A woman and her children have the right to seek prohibition against alienation or disposal of properties belonging to a Hindu undivided family (HUF) even when their estranged husband/father and in-laws/grandparents are alive, the Delhi high court has ruled.
“The children by birth acquire an independent right of ownership in coparcenary [joint inheritance] property and as a consequence of such an ownership, the possession and enjoyment of the property is common,” the court said, setting at rest a prolonged controversy over the rights of a Hindu wife and her children over an ancestral HUF estate.
If the respondents (in-laws/grandparents and father/husband) do not lead the evidence rebutting the claim made by joint inheritors, a court cannot penalise the plaintiffs by dismissing their lawsuit.
Assuming that there is no coparcenary property as claimed by the respondent in-laws, the estranged woman and her children would be entitled to seeking an injunction against the respondents preventing sale of assets in which the husband/father has shareholding or ownership.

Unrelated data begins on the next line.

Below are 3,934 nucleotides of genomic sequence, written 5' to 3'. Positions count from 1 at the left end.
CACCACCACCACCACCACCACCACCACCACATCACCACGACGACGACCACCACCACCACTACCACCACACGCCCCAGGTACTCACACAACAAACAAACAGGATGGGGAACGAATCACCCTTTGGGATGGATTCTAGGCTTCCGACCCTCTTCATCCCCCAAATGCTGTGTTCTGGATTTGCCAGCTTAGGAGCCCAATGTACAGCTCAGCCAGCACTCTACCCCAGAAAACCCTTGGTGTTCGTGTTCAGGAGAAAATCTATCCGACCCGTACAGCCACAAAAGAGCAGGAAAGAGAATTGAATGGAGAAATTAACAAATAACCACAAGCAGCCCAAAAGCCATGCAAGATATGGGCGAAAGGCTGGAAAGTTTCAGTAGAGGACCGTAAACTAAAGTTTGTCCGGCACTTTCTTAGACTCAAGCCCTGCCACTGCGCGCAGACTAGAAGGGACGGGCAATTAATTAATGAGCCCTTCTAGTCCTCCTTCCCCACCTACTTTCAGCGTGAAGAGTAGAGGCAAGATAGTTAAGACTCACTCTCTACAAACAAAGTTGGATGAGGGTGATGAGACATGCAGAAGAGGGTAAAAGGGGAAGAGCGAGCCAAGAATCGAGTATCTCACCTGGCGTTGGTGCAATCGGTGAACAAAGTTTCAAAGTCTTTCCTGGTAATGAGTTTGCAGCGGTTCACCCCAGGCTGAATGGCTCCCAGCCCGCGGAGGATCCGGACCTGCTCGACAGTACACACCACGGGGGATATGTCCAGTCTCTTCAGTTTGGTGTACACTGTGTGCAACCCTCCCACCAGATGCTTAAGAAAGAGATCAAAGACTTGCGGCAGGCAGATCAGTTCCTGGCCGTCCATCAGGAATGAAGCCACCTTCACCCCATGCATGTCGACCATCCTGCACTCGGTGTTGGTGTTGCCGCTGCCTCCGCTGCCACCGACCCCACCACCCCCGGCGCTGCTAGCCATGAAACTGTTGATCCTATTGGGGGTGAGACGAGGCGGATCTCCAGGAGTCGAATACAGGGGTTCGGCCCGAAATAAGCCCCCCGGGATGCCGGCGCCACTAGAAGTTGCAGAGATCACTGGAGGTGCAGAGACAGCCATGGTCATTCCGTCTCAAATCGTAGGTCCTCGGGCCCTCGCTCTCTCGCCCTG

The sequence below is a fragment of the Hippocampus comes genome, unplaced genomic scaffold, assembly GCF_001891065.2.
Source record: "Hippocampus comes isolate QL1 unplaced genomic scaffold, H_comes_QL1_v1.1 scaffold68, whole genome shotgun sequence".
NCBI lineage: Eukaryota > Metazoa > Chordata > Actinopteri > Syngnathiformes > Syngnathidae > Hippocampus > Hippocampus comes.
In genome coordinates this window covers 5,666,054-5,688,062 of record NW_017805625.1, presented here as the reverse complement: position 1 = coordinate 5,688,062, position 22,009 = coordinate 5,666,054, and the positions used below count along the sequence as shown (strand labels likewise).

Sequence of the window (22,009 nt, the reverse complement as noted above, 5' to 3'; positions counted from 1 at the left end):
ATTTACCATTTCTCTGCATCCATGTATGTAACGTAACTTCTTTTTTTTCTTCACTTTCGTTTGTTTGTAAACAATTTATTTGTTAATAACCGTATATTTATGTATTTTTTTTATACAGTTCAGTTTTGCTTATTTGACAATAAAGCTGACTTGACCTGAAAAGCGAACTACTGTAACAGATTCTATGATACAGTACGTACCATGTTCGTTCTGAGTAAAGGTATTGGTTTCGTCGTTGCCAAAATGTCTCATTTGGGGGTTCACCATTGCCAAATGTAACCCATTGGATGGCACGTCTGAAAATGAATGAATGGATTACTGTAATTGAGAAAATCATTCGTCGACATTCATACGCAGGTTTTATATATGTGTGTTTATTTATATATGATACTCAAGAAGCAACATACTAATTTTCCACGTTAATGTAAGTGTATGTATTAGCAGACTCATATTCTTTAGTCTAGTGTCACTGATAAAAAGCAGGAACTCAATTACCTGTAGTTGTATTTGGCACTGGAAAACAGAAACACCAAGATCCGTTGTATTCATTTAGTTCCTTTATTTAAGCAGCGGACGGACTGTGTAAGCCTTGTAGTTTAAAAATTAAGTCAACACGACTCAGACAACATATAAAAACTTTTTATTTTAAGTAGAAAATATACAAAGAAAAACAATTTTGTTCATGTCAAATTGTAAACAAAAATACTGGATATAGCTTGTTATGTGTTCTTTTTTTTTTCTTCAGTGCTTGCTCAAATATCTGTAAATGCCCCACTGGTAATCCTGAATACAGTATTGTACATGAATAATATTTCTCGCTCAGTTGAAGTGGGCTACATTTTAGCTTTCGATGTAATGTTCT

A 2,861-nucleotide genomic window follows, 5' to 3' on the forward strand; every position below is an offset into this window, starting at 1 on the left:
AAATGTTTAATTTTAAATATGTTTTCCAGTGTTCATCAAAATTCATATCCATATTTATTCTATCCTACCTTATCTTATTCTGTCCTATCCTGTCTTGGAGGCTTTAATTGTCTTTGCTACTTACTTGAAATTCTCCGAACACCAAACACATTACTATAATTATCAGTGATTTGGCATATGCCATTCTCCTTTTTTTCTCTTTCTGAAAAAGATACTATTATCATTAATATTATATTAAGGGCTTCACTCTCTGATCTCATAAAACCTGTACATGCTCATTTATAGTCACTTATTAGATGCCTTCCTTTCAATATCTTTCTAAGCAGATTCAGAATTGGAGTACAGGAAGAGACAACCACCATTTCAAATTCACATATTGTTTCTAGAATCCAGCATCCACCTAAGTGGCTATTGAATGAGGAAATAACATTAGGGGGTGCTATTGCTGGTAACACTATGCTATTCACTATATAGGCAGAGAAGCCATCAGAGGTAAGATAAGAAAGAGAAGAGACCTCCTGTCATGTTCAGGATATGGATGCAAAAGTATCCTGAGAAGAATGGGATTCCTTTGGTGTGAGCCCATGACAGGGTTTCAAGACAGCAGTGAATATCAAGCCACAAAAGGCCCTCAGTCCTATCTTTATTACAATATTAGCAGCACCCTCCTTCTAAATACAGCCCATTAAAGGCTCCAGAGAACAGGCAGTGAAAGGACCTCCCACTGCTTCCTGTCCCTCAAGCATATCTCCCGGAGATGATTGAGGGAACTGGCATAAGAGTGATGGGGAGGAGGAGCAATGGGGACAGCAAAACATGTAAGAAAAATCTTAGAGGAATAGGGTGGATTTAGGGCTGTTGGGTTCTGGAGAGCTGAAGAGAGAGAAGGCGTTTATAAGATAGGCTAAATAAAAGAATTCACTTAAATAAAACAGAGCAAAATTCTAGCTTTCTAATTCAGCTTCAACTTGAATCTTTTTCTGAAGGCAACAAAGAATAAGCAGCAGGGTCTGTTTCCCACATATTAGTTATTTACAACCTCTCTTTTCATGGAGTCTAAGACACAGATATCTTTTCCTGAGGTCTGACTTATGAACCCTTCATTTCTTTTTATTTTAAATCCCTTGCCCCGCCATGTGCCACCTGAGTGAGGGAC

The court made the observations while hearing a case involving well-known Delhi businessman Kuldip Raj Narang. Radhika, the estranged wife of his only son Karun, said her husband was “controlling and owning a large number of assets along with his father” and wanted a share. The trial court rejected her lawsuit saying she and her children could not lead the evidence substantiating the charge that the Narangs’ was an HUF set-up and Kuldip its ‘karta’ (head).
The Delhi high court, however, allowed Radhika and her children’s appeal against the trial court’s ruling that they had no right to seek maintenance from the ‘karta’ during his and his son’s lifetime.
A bench of justices Manmohan and Mukul Mudgal said the question of Kuldip being ‘karta’ or his obligation to perform duties as ‘karta’ did not arise as he was neither a proper nor a necessary party and had been improperly made a respondent.
The judges asked the trial court to decide the plea in the light of the HC ruling.
Radhika’s counsel DS Narula argued that her minor children had acquired an independent right of ownership by birth over Hindu parcenary property and until partition, each member co-owned the said property and could seek maintenance from it.
The Narang family has two ancestral properties on a 4.73-acre land and Karun gets Rs5 lakh a month as share from family income.